Tanzania is working to restore an ancient city, buried under rocks at Engaruka escarpments of Monduli District, to promote tourism in its recently launched geopark, according to an official from the Ngorongoro Conservation Area Authority (NCAA).
John Pareso, an official with the NCAA, said on Sunday that efforts to excavate, restore and protect the ruins of ancient stone structures, which are thought to be of the 800-year-old “lost city of Engaruka,” have started under the recently launched Ngorongoro-Lengai Geopark.
“Remains of these stone buildings here have been scientifically proved to date back to between 500 and 800 years ago, indicating advanced civilization that may have existed in northern parts of Tanzania nearly one thousand years ago,” he said.
According to Pareso, the ruins also indicate that the people of that era ran a very efficient irrigation system, whose infrastructure can still be seen within the ruins.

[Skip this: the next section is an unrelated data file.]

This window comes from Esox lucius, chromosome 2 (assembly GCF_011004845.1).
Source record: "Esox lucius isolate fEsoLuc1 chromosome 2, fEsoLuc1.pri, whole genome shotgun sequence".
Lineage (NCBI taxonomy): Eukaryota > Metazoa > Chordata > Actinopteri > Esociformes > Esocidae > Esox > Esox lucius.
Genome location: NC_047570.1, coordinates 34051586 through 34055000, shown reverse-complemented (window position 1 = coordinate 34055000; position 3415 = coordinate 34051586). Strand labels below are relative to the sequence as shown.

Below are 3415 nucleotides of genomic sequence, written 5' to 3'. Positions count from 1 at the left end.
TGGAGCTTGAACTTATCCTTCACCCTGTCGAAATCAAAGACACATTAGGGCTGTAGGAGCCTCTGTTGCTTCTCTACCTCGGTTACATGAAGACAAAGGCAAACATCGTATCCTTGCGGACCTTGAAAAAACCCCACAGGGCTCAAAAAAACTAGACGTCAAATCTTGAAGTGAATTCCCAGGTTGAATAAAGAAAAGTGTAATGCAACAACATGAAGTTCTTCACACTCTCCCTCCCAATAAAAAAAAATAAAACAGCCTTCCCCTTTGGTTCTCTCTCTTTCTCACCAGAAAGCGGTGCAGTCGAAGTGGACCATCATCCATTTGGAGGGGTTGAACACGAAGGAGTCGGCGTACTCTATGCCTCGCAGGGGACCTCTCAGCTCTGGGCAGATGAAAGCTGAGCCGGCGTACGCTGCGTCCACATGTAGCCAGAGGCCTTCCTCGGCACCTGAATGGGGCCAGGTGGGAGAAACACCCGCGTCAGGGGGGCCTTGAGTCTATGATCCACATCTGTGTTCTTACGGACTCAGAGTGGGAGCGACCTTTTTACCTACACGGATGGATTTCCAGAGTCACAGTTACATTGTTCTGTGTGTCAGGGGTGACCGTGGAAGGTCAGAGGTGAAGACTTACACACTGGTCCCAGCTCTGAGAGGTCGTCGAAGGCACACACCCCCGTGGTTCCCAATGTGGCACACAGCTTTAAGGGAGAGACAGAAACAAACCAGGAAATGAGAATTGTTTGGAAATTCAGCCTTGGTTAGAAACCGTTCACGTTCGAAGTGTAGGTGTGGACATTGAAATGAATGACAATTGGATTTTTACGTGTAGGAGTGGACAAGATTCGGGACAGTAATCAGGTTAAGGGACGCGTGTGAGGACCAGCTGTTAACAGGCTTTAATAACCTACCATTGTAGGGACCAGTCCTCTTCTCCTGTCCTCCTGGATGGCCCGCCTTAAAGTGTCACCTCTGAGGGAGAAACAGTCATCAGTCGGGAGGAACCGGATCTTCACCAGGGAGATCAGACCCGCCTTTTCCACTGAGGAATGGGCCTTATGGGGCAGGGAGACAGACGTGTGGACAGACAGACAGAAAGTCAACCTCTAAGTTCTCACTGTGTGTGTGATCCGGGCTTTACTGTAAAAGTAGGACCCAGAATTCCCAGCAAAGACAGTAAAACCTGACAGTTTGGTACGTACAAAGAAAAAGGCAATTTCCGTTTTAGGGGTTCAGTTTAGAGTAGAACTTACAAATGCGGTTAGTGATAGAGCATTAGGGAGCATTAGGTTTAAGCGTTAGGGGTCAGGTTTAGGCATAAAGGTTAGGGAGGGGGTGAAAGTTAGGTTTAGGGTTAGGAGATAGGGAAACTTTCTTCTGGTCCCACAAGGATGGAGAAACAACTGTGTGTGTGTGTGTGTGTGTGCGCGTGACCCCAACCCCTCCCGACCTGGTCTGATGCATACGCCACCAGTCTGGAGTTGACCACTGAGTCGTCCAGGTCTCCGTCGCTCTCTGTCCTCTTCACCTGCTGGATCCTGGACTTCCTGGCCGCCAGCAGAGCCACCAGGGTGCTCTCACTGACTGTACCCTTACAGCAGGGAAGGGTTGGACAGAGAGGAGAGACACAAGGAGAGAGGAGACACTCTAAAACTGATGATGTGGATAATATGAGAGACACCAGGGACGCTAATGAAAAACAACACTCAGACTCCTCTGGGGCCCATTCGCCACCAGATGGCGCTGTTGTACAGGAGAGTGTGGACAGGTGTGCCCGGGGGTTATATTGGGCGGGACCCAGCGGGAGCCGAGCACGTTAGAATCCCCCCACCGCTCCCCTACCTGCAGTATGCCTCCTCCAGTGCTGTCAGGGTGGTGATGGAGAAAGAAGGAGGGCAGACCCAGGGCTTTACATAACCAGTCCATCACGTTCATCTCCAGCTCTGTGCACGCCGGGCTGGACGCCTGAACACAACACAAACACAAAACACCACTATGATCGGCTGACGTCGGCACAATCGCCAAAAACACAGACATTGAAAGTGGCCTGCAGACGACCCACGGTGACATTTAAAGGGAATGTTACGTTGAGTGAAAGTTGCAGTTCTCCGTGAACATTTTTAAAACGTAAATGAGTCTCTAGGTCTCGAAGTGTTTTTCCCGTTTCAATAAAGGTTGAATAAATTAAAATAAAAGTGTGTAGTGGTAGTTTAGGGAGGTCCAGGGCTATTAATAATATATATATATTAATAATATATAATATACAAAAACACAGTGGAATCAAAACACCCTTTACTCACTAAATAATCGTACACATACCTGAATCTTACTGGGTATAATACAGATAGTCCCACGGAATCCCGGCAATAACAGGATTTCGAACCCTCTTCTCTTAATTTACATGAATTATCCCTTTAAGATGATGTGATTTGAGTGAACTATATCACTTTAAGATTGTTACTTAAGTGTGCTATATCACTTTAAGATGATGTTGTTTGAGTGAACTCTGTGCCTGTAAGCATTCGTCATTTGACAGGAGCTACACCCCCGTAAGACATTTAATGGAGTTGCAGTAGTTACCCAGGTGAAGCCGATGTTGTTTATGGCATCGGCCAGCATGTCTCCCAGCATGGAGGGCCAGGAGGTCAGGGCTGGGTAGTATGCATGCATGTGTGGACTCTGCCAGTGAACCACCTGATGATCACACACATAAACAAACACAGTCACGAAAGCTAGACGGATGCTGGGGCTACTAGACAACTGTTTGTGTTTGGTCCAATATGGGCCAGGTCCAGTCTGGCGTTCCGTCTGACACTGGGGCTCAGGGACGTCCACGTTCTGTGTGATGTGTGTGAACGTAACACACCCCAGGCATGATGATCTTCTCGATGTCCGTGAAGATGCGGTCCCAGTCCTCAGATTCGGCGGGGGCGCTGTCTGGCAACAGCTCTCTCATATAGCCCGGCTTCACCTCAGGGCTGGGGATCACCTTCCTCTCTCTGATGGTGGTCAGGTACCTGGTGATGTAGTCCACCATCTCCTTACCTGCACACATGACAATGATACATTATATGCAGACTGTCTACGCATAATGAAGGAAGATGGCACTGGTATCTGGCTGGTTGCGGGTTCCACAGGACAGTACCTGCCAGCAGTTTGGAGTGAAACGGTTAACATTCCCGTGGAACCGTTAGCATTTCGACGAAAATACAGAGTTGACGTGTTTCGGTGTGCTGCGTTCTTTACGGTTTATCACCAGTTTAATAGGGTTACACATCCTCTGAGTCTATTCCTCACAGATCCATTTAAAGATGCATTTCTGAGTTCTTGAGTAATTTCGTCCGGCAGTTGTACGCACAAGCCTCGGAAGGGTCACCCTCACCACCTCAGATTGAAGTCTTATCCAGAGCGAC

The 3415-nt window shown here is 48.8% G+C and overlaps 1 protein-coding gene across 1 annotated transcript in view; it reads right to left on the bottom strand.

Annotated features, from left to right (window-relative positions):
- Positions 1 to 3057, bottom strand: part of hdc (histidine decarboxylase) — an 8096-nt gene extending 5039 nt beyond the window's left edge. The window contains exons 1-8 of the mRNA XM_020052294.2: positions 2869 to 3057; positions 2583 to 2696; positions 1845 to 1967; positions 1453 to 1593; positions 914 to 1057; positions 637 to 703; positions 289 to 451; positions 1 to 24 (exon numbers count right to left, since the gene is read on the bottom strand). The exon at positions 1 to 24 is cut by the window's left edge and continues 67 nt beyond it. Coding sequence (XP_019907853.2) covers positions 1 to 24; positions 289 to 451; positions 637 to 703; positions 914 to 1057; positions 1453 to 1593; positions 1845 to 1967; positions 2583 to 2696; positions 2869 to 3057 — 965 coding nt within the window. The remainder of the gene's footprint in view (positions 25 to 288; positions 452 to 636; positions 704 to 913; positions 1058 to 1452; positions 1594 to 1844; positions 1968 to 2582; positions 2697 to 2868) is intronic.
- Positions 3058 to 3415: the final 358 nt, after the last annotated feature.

Archaeological experts are still trying to find out what caused the ancient Engaruka settlement to be abandoned or destroyed.
Tanzania, with the support from the United Nations Organization for Education, Science and Culture (UNESCO) and through the Ngorongoro-Lengai geopark, is working to restore the ruins, which of late have started to attract researchers, scholars and tourists alike.
The newly endorsed UNESCO geopark covers three northern districts of Arusha Region, Monduli, Longido, and Ngorongoro.
ETN TURBO NEWS